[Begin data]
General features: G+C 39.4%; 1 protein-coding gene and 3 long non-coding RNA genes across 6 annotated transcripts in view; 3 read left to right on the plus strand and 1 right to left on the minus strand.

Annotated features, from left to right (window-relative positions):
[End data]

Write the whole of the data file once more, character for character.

General features: G+C 39.4%; 1 protein-coding gene and 3 long non-coding RNA genes across 6 annotated transcripts in view; 3 read left to right on the plus strand and 1 right to left on the minus strand.

Annotated features, from left to right (window-relative positions):